Annual Report on the Privacy Act 2011-2012

2011-2012 Annual Report on the Privacy Act
is available on the PHAC web site.
Également disponible en français sur le site Web de l’ASPC sous le titre :
Rapport annuel 2011-2012 sur la
Loi sur la protection des renseignements personnels.

To obtain additional copies, please contact:
Access to Information and Privacy Office
Public Health Agency of Canada
1600 Scott Street
Holland Cross, Tower B, Suite 700
Ottawa, Ontario K1A 0K9
Tel: 613-948-8187
Fax: 613-957-9093
This publication can be made available in alternative formats upon request.
© Her Majesty the Queen in Right of Canada, 2012

Cat.: HP2-17/2012E-PDF

Table of Contents

Introduction

I. Privacy Act

The Privacy Act (the Act) gives individuals the right of access to information about themselves held by the federal government with certain specific and limited exceptions. The Act protects an individual's privacy by setting out provisions related to the collection, retention, accuracy, disposal, use and disclosure of personal information.

The Privacy Act requires (in section 72) the head of every federal government institution to submit an annual report to Parliament on the administration of the Act following the close of each fiscal year. This report describes how the Public Health Agency of Canada has taken collective action to raise the awareness of its employees with regards to their privacy responsibilities. The report covers the fiscal year 2011-2012.

II. About The Public Health Agency of Canada

Public health involves the organized efforts of society to keep people healthy and to prevent injury, illness and premature death. It includes programs, services and policies that protect and promote the health of all Canadians. In Canada, public health is a responsibility that is shared by the three levels of government in collaboration with the private sector, non-governmental organizations, health professionals and the public.

In September of 2004, the Public Health Agency of Canada was created within the federal Health Portfolio to deliver on the Government of Canada’s commitment to increase its focus on public health in order to help protect and improve the health and safety of all Canadians and to contribute to strengthening the health care system.

The Agency has the responsibility to:

  • contribute to the prevention of disease and injury, and to the promotion of health;
  • enhance the quality and quantity of surveillance data and expand the knowledge of disease and injury in Canada;
  • provide federal leadership and accountability in managing public health emergencies;
  • serve as a central point for sharing Canada’s expertise with the rest of the world and for applying international research and development to Canada’s public health programs; and
  • strengthen intergovernmental collaboration on public health and facilitate national approaches to public health policy and planning.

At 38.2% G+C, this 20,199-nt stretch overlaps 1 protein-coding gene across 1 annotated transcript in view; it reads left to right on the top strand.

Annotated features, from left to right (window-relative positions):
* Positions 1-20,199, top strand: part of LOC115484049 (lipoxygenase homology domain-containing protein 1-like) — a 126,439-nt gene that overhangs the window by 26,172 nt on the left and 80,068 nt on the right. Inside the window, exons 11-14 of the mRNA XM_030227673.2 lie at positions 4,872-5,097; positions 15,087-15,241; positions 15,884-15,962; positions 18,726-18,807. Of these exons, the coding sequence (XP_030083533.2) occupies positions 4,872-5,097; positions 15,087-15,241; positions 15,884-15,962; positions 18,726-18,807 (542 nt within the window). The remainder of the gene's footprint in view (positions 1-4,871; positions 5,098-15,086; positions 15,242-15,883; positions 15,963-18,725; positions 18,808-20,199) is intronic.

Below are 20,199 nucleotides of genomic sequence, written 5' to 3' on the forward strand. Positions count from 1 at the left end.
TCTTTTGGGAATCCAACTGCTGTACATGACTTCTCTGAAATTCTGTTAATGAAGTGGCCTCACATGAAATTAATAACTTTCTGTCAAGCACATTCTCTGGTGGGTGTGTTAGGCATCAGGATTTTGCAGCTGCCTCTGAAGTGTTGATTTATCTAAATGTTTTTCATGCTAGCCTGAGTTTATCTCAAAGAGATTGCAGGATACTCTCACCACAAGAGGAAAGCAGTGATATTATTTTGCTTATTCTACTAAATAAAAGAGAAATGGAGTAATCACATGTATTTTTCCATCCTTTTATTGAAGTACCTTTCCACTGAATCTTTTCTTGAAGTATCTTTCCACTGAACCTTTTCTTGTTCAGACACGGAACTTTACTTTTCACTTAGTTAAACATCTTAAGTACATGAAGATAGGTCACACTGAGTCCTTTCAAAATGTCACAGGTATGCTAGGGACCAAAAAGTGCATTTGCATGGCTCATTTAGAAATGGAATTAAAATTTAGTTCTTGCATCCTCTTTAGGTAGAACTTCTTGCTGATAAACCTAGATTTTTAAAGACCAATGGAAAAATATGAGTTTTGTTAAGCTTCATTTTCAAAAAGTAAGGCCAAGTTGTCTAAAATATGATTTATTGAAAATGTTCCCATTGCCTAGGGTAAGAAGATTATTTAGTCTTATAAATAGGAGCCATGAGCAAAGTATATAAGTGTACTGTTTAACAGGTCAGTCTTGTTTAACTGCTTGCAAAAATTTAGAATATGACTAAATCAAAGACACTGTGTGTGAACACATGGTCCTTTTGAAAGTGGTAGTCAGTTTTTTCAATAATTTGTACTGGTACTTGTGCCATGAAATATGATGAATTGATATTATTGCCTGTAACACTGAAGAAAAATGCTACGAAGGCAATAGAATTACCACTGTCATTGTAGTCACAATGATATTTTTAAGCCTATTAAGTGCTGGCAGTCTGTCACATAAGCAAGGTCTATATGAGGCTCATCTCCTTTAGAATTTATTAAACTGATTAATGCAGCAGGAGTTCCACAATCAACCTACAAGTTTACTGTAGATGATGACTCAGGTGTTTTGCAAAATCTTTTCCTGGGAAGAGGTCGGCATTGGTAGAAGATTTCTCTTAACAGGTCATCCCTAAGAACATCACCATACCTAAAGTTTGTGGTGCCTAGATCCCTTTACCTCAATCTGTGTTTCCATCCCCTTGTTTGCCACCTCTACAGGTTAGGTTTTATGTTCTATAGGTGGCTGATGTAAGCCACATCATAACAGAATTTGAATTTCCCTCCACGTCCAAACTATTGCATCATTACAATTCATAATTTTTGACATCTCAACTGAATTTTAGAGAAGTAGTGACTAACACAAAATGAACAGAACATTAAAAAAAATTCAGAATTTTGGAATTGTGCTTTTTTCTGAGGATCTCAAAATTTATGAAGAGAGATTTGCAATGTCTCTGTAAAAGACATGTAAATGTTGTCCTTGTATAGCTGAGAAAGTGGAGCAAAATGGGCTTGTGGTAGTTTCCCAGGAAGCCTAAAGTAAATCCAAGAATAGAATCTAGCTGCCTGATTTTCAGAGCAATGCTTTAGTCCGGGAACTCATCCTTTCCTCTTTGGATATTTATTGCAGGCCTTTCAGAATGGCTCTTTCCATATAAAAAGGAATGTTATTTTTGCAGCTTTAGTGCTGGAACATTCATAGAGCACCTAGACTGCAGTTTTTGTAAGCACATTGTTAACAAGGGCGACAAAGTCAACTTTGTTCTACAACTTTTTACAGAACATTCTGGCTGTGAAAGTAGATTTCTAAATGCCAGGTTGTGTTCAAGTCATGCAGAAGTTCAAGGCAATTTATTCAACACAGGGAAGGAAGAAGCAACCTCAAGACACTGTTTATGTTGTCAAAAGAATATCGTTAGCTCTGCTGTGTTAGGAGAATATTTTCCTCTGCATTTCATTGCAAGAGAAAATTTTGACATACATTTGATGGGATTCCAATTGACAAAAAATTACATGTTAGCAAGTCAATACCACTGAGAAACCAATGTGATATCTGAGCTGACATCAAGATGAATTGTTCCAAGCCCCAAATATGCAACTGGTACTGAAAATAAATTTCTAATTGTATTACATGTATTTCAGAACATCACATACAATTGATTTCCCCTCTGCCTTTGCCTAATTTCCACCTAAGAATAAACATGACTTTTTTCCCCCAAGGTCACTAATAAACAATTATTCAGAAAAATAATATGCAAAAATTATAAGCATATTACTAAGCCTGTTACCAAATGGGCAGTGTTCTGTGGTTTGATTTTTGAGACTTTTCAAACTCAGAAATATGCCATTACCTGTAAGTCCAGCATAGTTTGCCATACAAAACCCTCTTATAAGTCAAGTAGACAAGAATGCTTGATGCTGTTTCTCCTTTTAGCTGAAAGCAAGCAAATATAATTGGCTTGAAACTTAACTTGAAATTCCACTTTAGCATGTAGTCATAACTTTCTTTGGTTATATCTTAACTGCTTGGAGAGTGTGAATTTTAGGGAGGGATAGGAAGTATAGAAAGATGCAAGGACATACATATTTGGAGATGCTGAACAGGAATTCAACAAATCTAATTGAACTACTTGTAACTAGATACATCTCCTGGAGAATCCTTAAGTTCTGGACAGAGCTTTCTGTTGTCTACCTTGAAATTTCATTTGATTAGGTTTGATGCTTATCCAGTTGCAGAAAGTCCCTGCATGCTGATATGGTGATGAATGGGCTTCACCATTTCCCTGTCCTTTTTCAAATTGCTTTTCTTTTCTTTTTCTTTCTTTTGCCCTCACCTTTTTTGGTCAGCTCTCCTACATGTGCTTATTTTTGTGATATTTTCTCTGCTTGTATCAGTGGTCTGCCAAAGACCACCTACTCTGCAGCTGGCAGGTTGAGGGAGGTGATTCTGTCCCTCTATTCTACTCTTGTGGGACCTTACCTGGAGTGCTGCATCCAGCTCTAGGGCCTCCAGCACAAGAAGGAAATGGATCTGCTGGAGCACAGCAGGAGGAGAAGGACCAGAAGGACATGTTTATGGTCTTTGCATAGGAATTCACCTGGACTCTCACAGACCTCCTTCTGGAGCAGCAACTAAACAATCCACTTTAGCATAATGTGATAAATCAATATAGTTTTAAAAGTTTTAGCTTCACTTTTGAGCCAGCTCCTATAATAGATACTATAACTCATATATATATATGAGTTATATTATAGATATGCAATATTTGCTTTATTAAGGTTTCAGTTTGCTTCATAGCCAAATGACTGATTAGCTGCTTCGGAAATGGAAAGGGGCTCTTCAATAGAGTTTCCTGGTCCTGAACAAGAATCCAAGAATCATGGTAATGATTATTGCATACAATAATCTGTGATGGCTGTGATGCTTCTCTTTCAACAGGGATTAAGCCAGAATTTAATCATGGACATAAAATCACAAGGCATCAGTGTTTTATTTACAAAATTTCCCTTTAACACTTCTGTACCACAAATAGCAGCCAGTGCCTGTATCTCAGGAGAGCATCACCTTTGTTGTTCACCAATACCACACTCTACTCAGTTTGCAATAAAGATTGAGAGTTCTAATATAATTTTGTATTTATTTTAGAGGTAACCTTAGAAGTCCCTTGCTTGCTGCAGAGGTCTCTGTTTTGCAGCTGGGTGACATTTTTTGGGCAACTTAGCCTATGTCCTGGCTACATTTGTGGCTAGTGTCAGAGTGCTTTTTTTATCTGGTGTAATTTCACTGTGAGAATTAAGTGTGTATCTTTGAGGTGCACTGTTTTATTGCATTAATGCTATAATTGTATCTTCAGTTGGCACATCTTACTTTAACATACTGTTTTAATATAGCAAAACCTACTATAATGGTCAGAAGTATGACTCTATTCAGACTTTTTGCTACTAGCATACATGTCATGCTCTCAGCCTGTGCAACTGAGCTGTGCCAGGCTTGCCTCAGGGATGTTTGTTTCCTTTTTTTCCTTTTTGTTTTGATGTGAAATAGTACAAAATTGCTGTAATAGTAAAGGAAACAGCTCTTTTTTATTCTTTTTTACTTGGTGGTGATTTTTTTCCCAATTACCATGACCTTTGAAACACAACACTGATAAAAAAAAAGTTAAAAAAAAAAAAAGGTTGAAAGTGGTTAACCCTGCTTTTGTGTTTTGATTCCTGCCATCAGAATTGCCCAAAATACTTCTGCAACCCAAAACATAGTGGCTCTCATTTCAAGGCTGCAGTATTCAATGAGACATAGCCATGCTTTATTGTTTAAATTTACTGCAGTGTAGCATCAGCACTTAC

The Public Health Agency of Canada develops, implements and enforces regulations, legislation, policies, programs, services and initiatives and works with other federal partners, the provinces and territories.

The issue of privacy and the appropriate management of personal information, including personal health information, are extremely important for Canadians and the Public Health Agency of Canada. The Agency takes its role in the management of personal information seriously and has taken steps to raise awareness and implement processes to comply with the Privacy Act.

Public trust in the Public Health Agency of Canada’s handling of information, particularly personal information is critical to the development and management of its program, policies and services. That trust is built on integrity, transparency and openness.

Please visit the Public Health Agency of Canada website for more information about the Agency.

Privacy Infrastructure

I. The Access to Information and Privacy (ATIP) Division

The Access to Information and Privacy (ATIP) Division within the the Emergency Management and Corporate Affairs Branch is responsible for administering the Privacy Act, as well as associated Treasury Board policies and directives for the Public Health Agency of Canada.

The Privacy responsibilities of the ATIP Division include:

  • Responding to privacy requests;
  • Providing advice and guidance to Agency staff on the application of the Privacy Act and TB Policies;
  • Promoting staff awareness and providing training on the Privacy Act;
  • Monitoring trends in national and international privacy issues to provide informed advice to Agency clients;
  • Coordinating and overseeing the Privacy Impact Assessment process for the Public Health Agency of Canada;
  • Analysing privacy practices in the health sector;
  • Ensuring that the Public Health Agency of Canada’s personal information holdings are published in Info Source;
  • Preparing an Annual Report to Parliament and contributing to Management Accountability Framework (MAF) assessments; and
  • Developing corporate privacy policies and practices that promote a culture of privacy awareness within the Public Health Agency of Canada;
  • Liaising with the Privacy Commissioner, Treasury Board Secretariat, other government federal departments and agencies, provincial ministries of health and other key stakeholders to develop privacy policies, tools and guidelines.

Delegation of Authority

The Delegation Order is attached as Appendix A.

Requests under the Privacy Act - Statistical Figures and Interpretation and Explanation

I. Statistical Report

The Public Health Agency of Canada’s statistical report summarizing Privacy Act activity is attached as Appendix B and covers the period between April 1, 2011 and March 31, 2012.